This idea is true. Every day, we are bombarded with new ideas, new information. Each new idea or information changes our worldview. And, unless a person is committed to being stagnant, they are also changing.

What I like about Ru’s mantra is that it reminds us that change can be intentional and that intentionality is what becomes reinvention. I think this should be the mantra of the new decade. And, I think we should reinvent ourselves into a world where equality and justice are not just reserved for the elite.


“We’re born naked and the rest is just drag.”


We get to my final favorite RuPaulism. This is one of Ru’s most powerful ideas. It reminds me that the world is an illusion. The individuals we present to the world are how we want to be seen. It is not necessarily the truth about what is or who we are.


This statement reminds me of William Shakespeare’s “All the world’s a stage, and all the men and women merely players: they have their exits and their entrances….”


So, if indeed the rest is just drag, then we have the liberty to determine the drag we wish to present to the world. We can choose to be the version of ourselves that pleases the self. Or, we can choose to be what others expect from us. The choice lies within.


What is the “drag” you wish to present to the world.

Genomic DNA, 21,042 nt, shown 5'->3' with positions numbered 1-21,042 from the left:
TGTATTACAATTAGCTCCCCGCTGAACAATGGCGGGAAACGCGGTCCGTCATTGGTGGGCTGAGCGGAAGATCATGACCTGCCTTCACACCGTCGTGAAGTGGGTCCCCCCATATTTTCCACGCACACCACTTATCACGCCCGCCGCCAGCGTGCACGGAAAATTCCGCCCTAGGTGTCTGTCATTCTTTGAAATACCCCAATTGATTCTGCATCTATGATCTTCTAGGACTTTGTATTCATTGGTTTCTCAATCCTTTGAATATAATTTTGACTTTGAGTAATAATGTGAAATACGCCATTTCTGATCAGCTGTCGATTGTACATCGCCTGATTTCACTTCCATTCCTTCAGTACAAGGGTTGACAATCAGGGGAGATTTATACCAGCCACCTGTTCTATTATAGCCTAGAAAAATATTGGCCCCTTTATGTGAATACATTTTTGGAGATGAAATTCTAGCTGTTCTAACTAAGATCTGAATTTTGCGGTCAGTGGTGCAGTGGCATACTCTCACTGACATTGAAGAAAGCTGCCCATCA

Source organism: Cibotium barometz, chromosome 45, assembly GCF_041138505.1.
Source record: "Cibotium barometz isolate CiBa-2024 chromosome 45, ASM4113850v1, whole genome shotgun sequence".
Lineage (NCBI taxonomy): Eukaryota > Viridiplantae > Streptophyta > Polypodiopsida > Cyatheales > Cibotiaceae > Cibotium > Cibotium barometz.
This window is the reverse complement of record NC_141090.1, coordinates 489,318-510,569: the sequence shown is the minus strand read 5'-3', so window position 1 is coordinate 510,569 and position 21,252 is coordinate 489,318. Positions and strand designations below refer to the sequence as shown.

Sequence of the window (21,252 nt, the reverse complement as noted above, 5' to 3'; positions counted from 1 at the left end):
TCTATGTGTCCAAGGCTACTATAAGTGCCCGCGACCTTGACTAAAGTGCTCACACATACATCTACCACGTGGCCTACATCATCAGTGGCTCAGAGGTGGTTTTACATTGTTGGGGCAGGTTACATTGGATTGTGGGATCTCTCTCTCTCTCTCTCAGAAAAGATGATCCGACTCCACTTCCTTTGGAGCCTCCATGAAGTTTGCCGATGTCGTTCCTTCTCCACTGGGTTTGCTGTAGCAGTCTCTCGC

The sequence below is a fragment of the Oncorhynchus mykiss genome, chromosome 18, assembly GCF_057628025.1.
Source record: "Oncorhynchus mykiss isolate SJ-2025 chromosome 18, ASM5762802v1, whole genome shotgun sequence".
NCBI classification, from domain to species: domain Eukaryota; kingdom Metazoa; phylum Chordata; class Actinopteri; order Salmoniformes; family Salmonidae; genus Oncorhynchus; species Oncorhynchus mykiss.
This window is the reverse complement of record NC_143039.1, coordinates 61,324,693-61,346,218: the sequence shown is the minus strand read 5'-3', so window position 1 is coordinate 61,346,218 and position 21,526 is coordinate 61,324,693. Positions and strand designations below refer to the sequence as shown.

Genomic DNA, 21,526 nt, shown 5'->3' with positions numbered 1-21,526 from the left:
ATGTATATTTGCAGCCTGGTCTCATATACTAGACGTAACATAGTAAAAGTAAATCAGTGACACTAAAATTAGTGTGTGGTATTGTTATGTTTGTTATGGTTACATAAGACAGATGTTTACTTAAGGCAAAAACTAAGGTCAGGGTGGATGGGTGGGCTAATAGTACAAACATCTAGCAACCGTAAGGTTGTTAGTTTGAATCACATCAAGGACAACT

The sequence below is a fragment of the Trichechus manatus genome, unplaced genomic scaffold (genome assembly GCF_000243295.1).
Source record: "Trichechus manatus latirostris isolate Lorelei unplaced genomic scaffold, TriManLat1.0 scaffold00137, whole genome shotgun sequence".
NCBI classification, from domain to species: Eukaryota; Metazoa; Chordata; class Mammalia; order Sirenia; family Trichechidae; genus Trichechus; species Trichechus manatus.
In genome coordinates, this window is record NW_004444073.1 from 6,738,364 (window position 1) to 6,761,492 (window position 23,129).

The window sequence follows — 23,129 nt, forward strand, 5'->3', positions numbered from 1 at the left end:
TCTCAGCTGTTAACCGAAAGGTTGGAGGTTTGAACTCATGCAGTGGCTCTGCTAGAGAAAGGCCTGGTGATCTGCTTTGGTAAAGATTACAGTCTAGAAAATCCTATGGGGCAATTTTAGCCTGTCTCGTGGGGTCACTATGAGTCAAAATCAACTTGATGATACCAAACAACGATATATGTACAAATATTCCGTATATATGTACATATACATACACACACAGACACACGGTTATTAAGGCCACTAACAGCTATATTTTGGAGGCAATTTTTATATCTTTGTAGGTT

Why Checking Solely White is No Longer Right for Me

In 2012, I visited the California Academy of Sciences in San Francisco. There I learned that race is a social construct. There are no significant scientific distinctions between people of differing pigmentations. To be more precise, human DNA varies no more than .01% between people of different “races” or skin tone. (For more information, check out this archived NYT story and this National Geographic book review.)


For a long time, race was something I took for granted. Like every other American, I have filled out forms that included questions about my race, ethnicity, gender, and religious affiliation. And, based on my understanding of race and ethnicity, I have filled always my forms out as follows:

  • Race- White
  • Ethnicity- Hispanic/Latino- Yes

In 2017, my husband purchased for me an ancestry kit. Through that process, I learned that I was 44.7% European descent and 41.5% Native American descent. Yet, throughout my entire life, I had only identified myself as racially White. I always understood that my Mexican-ness was an ethnicity, not a race. I now believe that by identifying only one aspect of my lineage, I missed out on an important part of my family’s history.


Why does it matter?


I have pondered this question since I learned about my ancestral history. I have begun to put more thought into it as I contemplate how to answer the census questionnaire that will be hitting my mailbox this year. What is the longterm impact in my life on thinking of myself as a White Hispanic? I am not sure.


But, I do think that it has some impact.


You see, I now believe that it is important to see myself as all the above- Mexican-born, Native American and white, US citizen. In the past year, I found an article on PBS about the shifting nature of the definition of whiteness. And, I came to recognize that many of the same people who now disparage the incoming immigrants, were, at one time, seen in those same terms by “Real Americans.” However, once they got scooped up into the definition of whiteness, they forgot what it meant to be immigrant. They became the haters that their ancestors once faced.